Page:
A Lot Of Ways To Be

My husband and I walked into Vic’s Coffee one cold morning and ordered hot drinks.

I asked the young coffee guy, “Are you in school?”

“Yes,” said the guy, “I’m an aerospace engineer.”

“So,” said my husband, “when someone says, ‘It isn’t rocket science,’ you get to say, ‘I’ll be the judge of that’?”

“Precisely!” said the guy.

“You must be organized in your thinking,” I said.

The young man replied, “For sure — I stack my clothes alphabetically by color.”

“Good one!” I said.

“Yes, I’m CDO all the way,” said the young man, and when my husband asked about the unfamiliar acronym, the kid said “That’s OCD in alphabetical order.”

The coffee guy could do stand-up; but I love that he threw out the OCD/CDO reference blithely, something new and encouraging in our cultural march forward.

Whether the guy’s OCD is real or just part of his behind-the-counter patter, it’s a good thing that people can finally say, “That’s my ADD showing itself” or, “I have Asperger’s — I’m not sure I got what you were trying to convey.” This is a great development.

Rather than feeling embarrassed to say, “I have difficulty with this or that,” we can talk about our quirks and differences now. We don’t have to think, “I’d better not tell anyone about that.” We realize that there are 7 billion people on the planet, and millions of different and wonderful ways to be.

Bit by bit, the fiction that uniformity is an ideal state for anything important and desirable — for big ideas, creativity, teamwork or inspiration — is falling away.

An HR leader said to me the other day, “We’re hiring more and more out-of-the-box people, and they drive me crazy at times with their questions and suggestions, but I’m learning to love them.”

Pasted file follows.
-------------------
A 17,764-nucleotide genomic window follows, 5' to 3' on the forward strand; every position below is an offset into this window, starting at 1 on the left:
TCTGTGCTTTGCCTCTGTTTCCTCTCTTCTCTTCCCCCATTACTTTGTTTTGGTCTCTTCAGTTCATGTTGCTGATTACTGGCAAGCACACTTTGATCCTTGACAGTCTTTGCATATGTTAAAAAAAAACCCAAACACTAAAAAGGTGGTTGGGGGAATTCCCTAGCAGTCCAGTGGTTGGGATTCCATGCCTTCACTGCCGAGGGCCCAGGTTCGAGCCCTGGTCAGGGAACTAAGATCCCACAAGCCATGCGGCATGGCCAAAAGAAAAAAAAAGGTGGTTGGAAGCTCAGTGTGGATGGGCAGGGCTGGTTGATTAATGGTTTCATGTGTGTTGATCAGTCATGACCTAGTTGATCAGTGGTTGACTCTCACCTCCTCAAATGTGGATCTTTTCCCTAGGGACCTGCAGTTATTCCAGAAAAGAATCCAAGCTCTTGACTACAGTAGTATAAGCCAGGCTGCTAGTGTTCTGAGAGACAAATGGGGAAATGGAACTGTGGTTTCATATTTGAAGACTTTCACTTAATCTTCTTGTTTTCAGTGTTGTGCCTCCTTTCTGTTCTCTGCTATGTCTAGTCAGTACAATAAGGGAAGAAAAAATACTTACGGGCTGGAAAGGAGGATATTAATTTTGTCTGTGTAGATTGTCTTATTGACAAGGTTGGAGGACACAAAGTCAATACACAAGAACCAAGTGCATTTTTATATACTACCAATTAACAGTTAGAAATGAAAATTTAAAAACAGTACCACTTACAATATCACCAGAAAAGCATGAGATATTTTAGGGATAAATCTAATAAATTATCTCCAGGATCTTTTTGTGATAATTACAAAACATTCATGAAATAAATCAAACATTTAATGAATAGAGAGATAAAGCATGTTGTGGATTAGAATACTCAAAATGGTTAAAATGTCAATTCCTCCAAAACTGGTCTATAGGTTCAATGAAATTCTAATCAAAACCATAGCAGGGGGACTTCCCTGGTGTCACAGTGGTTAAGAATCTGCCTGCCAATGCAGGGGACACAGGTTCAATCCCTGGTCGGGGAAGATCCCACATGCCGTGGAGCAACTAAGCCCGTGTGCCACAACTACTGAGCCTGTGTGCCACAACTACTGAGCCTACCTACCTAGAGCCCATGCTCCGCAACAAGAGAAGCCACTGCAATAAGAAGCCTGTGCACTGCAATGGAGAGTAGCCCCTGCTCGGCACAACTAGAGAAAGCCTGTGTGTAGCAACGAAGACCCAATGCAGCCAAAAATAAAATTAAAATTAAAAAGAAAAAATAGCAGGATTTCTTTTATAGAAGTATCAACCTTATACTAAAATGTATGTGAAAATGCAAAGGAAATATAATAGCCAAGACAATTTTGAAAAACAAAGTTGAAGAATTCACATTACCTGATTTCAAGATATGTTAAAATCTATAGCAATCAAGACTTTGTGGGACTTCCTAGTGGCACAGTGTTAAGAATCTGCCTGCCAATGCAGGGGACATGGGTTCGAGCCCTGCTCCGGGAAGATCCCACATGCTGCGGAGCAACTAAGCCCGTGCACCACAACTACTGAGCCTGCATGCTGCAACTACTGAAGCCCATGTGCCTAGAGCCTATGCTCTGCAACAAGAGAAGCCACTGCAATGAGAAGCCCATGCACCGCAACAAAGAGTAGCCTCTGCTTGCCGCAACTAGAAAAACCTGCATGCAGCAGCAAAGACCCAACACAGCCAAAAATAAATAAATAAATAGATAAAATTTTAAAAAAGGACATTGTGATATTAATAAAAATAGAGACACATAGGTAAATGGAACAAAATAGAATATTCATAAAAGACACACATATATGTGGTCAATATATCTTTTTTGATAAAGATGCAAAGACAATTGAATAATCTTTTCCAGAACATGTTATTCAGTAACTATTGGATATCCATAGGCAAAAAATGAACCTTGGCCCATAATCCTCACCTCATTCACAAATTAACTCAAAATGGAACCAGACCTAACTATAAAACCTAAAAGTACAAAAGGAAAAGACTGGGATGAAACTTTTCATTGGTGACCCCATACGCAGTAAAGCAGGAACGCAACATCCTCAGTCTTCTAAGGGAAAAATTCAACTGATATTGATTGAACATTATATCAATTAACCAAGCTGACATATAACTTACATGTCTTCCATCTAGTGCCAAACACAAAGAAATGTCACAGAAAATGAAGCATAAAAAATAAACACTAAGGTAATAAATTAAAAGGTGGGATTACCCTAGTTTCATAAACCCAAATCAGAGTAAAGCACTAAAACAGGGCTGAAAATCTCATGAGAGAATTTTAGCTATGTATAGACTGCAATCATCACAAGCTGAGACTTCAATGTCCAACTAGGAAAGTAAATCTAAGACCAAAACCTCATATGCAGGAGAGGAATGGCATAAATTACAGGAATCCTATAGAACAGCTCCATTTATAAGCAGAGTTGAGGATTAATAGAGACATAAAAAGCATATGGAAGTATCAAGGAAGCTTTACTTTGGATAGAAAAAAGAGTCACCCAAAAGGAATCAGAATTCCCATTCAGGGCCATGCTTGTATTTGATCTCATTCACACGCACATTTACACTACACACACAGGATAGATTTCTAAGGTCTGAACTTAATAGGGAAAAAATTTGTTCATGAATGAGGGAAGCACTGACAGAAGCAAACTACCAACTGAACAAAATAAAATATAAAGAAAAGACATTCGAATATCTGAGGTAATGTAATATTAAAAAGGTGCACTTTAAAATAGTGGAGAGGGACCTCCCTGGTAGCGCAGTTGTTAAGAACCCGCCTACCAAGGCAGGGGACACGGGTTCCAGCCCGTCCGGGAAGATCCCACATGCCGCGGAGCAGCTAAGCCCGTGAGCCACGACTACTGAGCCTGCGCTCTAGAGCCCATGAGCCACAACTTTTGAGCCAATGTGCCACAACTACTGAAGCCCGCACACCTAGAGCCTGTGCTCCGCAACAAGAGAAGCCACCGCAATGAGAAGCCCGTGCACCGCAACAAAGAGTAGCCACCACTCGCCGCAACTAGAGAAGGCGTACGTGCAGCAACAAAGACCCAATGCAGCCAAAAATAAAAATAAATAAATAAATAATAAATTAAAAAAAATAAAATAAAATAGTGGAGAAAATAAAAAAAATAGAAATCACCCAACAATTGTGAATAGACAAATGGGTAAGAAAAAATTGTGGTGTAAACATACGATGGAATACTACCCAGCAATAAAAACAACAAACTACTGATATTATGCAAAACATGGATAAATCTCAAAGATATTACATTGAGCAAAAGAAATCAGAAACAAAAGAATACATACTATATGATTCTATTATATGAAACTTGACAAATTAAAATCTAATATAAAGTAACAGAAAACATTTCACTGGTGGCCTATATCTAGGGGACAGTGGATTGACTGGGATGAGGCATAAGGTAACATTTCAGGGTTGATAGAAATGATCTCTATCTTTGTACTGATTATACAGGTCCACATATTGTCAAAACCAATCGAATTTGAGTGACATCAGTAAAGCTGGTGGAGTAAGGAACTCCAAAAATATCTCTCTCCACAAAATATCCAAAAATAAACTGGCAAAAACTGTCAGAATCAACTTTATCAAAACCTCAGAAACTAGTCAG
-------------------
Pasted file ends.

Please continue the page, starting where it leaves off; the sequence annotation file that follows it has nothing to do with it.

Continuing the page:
The new world of work doesn’t benefit from like-thinking, color-inside-the-lines teammates hunkering down to plow through the work on their desks. The progress that’s possible (and mandatory, if we want to remain in business) these days is progress that comes from breakthroughs and “ahas!,” rather than dogged attention to the work-ways of the past.

If we can’t move out of the mindset that tells us, “That which doesn’t disrupt the Smooth Flow of Business Operations is good, and that which disrupts the Smooth Flow is bad,” we are toast.

People come in fascinating, oddly-configured packages of talents, and the sooner we realize that the brilliance and spark are in the lumps and bumps, the better.

The new hire who does exactly what she or he is told is more likely to be a drain on the system than a value creator for your organization. The person whose brain keeps posing questions about things we’d rather not trouble ourselves to think about, and who asks them — that’s the person who can help you the most.

Can we finally accept that whether you put your faith in science or Genesis, whoever’s running the show created human beings with amazing gifts that we (and they) would be foolish to overlook or to squander?

Employers who’d snap up the CDO aerospace/coffee guy will win, because they understand that the good stuff comes when we celebrate what’s quirky and peculiar about people, rather than denying those things.

Can your organization rise to the occasion?

2 replies
  1. Cari Coleman
    Cari Coleman says:

    Yes! If employers embrace people’s quirks and find ways to utilize them to positive advantage, everybody wins. Humans have differences for a reason; we are compliments, not total opposites or cookie-cutter clones.

  2. Crystal Woods
    Crystal Woods says:

    This article reminds me of a quote I’ve been loving lately, by Malcolm Gladwell (Tipping Point). “If everyone has to think outside the box, maybe it is the box that needs fixing.”


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